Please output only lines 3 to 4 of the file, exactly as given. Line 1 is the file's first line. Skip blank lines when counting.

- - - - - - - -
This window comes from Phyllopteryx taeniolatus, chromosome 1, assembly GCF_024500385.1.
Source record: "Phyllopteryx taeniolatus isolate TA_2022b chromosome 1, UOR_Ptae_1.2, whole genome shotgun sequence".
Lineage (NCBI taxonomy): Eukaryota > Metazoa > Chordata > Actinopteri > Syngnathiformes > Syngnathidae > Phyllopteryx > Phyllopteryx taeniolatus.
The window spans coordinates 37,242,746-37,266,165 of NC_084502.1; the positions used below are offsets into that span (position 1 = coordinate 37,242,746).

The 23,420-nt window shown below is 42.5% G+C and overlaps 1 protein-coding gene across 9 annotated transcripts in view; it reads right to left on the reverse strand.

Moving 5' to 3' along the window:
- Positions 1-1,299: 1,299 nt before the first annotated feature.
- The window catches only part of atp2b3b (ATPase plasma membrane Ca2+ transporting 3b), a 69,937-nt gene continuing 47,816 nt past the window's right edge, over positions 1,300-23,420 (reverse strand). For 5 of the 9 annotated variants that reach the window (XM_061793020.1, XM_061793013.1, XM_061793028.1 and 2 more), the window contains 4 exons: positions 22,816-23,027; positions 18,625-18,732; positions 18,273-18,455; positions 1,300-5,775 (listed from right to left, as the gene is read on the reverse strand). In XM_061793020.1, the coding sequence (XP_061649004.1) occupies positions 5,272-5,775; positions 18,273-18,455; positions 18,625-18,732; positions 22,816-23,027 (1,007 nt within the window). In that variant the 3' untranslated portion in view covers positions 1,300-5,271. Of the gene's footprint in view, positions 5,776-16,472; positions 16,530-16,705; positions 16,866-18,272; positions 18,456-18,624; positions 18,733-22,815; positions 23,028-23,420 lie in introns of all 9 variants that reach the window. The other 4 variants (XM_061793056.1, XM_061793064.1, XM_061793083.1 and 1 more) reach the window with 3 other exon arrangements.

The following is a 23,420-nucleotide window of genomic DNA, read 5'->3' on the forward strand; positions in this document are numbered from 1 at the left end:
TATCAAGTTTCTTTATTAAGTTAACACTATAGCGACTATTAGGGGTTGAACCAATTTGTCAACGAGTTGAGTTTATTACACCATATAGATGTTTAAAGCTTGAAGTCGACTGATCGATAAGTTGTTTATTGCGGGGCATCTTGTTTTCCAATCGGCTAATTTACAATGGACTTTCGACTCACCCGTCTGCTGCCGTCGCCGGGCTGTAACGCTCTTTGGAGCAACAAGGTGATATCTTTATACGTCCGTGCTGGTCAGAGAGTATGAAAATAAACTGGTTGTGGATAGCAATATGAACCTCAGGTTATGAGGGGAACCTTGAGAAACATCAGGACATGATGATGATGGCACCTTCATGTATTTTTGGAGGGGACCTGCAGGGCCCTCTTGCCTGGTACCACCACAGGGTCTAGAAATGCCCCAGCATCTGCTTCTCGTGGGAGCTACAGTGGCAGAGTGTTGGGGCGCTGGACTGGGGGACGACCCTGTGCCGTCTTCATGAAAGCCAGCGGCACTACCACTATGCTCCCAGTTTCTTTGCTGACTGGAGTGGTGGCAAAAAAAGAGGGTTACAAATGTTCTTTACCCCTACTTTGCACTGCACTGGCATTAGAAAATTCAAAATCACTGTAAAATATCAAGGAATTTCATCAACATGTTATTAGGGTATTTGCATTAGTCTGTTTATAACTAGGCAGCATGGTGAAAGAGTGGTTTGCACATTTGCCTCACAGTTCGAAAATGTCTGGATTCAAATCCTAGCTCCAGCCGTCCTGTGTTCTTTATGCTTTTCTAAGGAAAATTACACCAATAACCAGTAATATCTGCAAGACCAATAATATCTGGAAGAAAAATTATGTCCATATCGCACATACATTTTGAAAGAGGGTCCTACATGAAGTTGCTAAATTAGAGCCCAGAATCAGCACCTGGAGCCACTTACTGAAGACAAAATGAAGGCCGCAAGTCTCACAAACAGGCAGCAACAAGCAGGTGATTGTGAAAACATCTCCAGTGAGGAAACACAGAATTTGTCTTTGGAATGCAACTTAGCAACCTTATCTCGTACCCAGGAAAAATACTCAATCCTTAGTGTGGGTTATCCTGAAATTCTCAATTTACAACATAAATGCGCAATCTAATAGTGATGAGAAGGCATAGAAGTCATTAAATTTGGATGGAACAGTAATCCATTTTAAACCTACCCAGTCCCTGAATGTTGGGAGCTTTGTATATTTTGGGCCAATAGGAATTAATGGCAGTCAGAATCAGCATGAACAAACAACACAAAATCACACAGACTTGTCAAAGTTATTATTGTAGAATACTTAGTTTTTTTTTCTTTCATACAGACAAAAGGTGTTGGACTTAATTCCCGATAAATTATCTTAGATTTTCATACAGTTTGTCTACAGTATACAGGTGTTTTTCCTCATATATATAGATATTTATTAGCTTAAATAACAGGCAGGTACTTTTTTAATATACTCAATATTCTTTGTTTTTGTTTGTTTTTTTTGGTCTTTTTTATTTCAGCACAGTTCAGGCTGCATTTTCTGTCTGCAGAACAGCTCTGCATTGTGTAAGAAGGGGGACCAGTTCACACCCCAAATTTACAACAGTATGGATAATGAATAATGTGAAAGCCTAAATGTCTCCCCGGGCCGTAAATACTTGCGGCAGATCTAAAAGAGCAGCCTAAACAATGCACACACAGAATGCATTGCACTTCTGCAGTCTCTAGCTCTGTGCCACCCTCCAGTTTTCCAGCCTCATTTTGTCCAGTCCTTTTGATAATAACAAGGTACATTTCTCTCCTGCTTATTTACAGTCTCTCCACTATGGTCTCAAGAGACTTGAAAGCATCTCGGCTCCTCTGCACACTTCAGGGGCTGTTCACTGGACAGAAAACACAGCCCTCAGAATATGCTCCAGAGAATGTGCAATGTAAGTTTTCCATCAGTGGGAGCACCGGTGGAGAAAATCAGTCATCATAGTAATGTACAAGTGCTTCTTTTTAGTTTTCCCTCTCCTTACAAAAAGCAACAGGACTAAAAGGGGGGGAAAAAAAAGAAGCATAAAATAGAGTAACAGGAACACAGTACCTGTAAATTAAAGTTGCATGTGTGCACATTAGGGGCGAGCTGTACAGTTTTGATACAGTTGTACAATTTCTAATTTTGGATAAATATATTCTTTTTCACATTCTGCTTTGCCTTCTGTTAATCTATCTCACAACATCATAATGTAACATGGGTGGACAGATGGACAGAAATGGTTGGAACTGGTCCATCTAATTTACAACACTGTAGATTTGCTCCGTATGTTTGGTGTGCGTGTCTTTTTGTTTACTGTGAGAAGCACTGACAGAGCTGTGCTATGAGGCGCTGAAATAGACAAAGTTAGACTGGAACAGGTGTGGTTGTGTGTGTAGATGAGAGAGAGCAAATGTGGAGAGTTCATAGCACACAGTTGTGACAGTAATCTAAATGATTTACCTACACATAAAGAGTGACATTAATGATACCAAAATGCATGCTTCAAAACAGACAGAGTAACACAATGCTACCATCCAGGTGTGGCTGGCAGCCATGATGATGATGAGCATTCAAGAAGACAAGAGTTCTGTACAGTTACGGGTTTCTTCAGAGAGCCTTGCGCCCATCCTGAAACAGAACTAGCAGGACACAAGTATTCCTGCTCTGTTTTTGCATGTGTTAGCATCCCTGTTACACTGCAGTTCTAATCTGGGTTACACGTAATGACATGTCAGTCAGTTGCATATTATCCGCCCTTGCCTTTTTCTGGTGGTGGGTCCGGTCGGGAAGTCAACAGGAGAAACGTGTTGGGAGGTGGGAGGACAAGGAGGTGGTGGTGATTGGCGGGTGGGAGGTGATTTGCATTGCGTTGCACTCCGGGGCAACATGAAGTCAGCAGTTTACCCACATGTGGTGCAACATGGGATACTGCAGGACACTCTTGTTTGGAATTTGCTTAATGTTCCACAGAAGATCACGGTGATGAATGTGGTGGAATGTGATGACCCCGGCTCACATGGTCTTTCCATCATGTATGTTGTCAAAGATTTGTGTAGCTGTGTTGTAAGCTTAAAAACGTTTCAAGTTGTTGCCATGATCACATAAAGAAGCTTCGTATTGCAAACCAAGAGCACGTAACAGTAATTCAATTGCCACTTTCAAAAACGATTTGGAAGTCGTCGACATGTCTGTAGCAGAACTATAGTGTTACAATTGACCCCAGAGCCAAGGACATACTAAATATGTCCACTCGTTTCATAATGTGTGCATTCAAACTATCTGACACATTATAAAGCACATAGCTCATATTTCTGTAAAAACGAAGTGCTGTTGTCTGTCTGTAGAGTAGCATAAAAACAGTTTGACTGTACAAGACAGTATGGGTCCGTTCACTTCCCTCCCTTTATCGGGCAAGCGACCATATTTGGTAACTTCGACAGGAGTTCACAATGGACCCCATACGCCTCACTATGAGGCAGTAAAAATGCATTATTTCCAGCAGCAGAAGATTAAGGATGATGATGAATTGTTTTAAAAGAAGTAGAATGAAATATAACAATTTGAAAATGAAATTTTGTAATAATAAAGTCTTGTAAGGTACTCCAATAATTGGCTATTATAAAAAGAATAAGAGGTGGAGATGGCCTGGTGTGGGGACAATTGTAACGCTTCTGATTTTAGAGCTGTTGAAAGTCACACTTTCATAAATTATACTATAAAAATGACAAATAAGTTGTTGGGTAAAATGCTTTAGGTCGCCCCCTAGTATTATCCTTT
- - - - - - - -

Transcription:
Lineage (NCBI taxonomy): Eukaryota > Metazoa > Chordata > Actinopteri > Syngnathiformes > Syngnathidae > Phyllopteryx > Phyllopteryx taeniolatus.
The window spans coordinates 37,242,746-37,266,165 of NC_084502.1; the positions used below are offsets into that span (position 1 = coordinate 37,242,746).